Hidden away on a tiny side street on the southern edge of downtown Tel Aviv is a restaurant whose modern, spacious décor belies an understated elegance, as well as faultless attention to detail: the lighting is just right— bright enough to read the menu easily, but dim enough to convey a sense of intimacy—while the soundtrack—tasteful “golden oldies”—plays at exactly the right volume.
The description printed on the restaurant’s paper napkins—provided in addition to starched cloth napkins—reads “elite Mediterranean fish restaurant,” which admirably sums up the restaurant’s cuisine. Helming the kitchen is new chef Ilan Mizrahi, who graciously offered to prepare us a tasting menu of Deca’s classic dishes, as well as few ones being introduced this month.
A meal at Deca starts with complimentary house bread and butter, or one may order focaccia, which comes with an array of dips, of which the rich, creamy ikra is the best.
Even before commencing on the food, however, it is worth perusing the list of seven specialty cocktail, because there are some real winners there. For example, the Appletini—a mixture of Martini Bianco, Calvados and apple juice, garnished with slices of fresh apple and, surprisingly, radish—is fruity and refreshing, while the Jungle Vibe—rum, Martini bitter, lemon juice, orange juice and, unusually, hyssop (za’atar)—really packs a punch.
The main menu comprises three sections: starters, intermediate courses and main courses. First, however, we were served an interesting amuse bouche called "Pani Puri"—raw salmon with ginger and mint, encased in crispy round shells inspired by Indian cuisine. Each bite resulted in a tiny explosion of flavor; unfortunately, it was all gone in just a few bites.
As a kosher restaurant that serves no meat or poultry, Deca’s starters and main courses, not surprisingly, revolve around fish and pasta, often in combination. Nevertheless, several of the pasta dishes, as well as salads, are ideal for vegetarians.
Our first starter was, according to the manager, one of the restaurant’s most popular dishes: gnocchi with almonds and pine nuts in cream sauce. The tender potato pasta–in a delectable, cheesy sauce with shallot, sage and honey–was certainly as good as any to be found in an Italian restaurant.
Second was drumfish sashimi on freekeh salad dressed with burnt labaneh. The fresh raw fish with vegetable-studded smoked wheat and distinctive dressing added up to a wonderful interplay of flavors, while a hint of chili left a pleasant tingle of heat in the mouth.
The intermediate course was sea fish massabha—herbed white bean cream topped with morsels of mild ceviche, pickled zucchini, a quail egg and scatterings of cooked and raw chickpeas, served with a grilled bruschetta. From the expert seasoning to the crunch of raw kernels, this variation on a hummus theme was a truly winning combination.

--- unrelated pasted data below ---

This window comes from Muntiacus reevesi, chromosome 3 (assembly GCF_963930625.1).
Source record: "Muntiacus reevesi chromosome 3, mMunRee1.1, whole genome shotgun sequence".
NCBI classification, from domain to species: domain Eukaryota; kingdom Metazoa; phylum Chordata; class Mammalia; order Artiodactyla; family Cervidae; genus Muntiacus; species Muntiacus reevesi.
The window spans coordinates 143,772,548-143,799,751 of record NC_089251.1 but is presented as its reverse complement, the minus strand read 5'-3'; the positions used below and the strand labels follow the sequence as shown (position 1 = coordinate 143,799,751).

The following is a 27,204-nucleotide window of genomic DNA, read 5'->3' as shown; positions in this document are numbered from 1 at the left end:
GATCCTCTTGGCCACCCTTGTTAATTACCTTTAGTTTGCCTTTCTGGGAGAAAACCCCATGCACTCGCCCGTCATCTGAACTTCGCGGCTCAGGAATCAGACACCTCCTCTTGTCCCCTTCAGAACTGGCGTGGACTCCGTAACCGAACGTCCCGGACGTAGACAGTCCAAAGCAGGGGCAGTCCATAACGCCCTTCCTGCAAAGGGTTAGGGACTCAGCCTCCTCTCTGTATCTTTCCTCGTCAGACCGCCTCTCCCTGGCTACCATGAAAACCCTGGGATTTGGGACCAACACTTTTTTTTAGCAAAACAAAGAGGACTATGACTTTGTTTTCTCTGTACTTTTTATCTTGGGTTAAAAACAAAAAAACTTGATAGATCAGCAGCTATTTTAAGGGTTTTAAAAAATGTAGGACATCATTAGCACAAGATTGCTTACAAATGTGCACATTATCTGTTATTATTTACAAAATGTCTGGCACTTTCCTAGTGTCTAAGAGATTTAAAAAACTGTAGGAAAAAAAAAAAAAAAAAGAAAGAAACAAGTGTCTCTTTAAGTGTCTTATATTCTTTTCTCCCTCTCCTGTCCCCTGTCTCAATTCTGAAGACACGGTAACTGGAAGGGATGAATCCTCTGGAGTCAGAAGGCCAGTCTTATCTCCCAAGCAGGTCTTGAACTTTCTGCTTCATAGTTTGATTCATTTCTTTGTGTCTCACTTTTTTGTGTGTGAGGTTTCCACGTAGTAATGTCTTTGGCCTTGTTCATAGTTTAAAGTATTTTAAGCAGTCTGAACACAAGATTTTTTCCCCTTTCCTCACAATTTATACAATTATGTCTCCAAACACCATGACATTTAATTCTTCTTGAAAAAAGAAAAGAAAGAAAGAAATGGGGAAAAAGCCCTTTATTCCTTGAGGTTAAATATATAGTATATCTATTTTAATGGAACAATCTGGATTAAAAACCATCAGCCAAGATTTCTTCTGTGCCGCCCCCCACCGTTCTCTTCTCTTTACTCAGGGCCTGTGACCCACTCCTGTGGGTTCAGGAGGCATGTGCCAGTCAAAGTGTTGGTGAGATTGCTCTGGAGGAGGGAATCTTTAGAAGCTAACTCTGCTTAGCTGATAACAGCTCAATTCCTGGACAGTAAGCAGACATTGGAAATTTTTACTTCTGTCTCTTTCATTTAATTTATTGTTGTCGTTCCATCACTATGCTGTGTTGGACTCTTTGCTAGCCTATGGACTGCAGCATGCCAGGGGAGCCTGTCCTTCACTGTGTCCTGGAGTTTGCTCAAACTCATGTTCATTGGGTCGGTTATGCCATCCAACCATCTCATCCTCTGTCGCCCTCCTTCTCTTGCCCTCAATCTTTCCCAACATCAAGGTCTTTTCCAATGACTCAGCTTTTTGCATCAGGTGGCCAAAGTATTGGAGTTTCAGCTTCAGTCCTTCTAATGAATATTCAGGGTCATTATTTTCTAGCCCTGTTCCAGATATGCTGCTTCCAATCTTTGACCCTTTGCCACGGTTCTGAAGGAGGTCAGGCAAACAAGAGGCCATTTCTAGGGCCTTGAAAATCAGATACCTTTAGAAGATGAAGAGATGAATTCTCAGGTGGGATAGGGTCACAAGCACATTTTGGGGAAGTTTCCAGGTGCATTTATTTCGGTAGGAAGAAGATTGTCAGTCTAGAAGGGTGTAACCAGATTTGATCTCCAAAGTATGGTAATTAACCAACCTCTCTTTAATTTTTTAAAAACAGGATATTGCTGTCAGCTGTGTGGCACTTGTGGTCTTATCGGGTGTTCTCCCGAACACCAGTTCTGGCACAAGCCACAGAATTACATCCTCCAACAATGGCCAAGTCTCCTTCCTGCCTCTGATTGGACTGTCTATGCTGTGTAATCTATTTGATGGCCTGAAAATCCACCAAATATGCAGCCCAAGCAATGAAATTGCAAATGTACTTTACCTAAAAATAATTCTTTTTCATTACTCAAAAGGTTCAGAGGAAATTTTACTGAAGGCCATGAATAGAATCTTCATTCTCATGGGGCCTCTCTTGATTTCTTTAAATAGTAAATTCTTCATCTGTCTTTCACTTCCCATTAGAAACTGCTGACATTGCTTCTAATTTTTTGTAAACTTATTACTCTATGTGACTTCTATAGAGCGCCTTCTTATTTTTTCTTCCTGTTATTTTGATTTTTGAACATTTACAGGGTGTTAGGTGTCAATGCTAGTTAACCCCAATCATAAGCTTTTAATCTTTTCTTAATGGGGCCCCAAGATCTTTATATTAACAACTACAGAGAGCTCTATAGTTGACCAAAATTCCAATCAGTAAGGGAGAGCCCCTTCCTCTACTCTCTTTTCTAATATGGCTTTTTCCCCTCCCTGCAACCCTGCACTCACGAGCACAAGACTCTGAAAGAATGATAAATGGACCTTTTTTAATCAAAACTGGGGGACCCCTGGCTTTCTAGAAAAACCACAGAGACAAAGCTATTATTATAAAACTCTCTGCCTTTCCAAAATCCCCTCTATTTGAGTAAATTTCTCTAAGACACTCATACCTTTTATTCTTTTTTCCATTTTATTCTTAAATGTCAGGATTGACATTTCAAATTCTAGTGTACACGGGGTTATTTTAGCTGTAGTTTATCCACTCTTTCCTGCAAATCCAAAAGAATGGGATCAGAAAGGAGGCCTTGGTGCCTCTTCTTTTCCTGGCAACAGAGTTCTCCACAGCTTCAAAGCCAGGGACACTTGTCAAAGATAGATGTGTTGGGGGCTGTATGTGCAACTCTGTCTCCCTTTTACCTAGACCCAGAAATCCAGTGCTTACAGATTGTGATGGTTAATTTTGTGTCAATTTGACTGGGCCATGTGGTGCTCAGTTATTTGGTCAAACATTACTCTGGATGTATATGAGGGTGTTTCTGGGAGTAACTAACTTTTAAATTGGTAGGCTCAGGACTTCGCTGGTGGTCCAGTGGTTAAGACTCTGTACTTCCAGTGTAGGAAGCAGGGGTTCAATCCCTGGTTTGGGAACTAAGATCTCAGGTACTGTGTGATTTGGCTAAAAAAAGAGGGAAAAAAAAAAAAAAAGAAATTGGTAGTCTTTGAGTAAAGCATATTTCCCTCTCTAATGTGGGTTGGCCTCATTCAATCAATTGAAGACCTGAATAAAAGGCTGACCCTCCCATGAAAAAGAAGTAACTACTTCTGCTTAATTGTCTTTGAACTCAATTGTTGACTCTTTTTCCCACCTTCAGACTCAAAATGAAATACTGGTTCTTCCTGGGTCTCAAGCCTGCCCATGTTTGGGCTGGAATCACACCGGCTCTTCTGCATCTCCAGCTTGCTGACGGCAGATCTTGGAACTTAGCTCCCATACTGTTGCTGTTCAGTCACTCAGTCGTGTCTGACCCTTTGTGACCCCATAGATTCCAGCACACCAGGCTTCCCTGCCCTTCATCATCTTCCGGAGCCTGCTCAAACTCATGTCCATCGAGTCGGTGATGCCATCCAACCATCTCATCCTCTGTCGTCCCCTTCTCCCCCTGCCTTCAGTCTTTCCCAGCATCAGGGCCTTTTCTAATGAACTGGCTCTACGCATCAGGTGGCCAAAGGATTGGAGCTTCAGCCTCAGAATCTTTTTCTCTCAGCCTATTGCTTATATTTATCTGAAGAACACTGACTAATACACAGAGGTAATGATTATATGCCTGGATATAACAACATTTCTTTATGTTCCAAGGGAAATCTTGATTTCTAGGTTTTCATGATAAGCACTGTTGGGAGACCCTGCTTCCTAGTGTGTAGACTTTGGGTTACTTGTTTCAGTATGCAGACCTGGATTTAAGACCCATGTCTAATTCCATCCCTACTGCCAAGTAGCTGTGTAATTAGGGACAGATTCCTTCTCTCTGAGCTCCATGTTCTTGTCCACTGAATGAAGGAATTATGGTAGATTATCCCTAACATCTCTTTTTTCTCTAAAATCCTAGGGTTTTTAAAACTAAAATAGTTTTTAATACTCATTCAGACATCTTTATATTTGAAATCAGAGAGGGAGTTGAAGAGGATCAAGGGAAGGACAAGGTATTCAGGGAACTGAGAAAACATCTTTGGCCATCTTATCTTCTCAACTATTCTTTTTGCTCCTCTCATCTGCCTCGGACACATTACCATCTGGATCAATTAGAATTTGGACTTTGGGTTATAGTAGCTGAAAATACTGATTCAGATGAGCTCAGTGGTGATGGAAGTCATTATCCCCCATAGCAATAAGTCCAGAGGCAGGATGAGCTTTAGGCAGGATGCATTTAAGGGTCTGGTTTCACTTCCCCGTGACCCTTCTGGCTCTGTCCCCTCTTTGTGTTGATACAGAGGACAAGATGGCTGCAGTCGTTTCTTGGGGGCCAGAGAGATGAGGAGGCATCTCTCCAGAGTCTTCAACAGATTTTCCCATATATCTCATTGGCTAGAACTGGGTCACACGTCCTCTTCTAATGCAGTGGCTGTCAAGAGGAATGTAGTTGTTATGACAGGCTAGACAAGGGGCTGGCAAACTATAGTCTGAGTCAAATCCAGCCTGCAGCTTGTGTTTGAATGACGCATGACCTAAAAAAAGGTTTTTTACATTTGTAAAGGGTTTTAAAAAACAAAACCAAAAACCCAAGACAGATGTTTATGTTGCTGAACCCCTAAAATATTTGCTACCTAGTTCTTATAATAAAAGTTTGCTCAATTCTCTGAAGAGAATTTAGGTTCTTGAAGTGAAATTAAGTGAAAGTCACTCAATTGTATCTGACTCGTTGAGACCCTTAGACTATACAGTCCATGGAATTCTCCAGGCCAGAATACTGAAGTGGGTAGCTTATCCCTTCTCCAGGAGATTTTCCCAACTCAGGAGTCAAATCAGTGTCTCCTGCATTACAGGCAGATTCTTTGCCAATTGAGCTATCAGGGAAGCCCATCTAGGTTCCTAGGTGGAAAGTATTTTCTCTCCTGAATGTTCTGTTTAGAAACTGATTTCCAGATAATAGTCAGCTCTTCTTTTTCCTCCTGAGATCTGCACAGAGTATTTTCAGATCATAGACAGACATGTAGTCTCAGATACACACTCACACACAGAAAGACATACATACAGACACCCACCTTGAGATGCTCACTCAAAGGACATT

Our main courses were both fillets of local fish, prepared in creative ways. First came a new dish that will make its way onto the lunch menu in October: grilled mullet (burri) served on black beans and carrot cream—an entrée that was as pleasing to the eye as it was to the palate.
The drumfish, meanwhile, was served with spinach and grilled vegetables in an exotic and piquant pickled lemon yogurt sauce. Fortunately, the thick steaks of white fish were able to stand up to the spicy sauce, resulting in an excellent dish.
Deca boasts an impressive international wine list, including its own red and white private label house wines, as well as featured “wines of the month.” These are the only wines available by the glass, but the restaurant is very generous when it comes offering tastes before you order.
The six desserts, prepared by a dedicated pastry chef, present the diner with some tempting choices. Chef Mizrahi recommended the chocolate mousse, which is actually a chocolate extravaganza with five wonderful components, including delicious ganache, a chewy brownie, feathery mousse, salted cocoa crumble and a scrumptious chocolate caramel macaroon.
We also could not resist the dessert called "Spring": a white chocolate tart with cherry ganache, mousses of white chocolate and passion fruit-pineapple, macaroon crumbles and pineapple sorbet. The tart was actually cake that melted in the mouth, while the fruit elements constituted marvelous counterpoints.
Even though we could have washed our desserts down with coffee or cappuccino made with real cream, the tea menu was too intriguing to pass up. Of the four infusions available, we had the Moroccan Mint and Forest Berries, both of which we enjoyed very much.
Throughout our meal, the service was impeccable. As it drew to a close, the waiter poured warm water on towelettes, and then wrung them out tableside, handing them to us with tongs—a ceremonious touch we had not witnessed in any other upscale Israeli restaurant.
Deca also pampers its customers with a private parking lot, where parking is complimentary—a welcome bonus in downtown Tel Aviv. This is also one of the features that renders the restaurant eminently handicap accessible.
Deca. Kosher (mehadrin). Hata’asiya St. 10, Tel Aviv. Tel. (03) 562-9900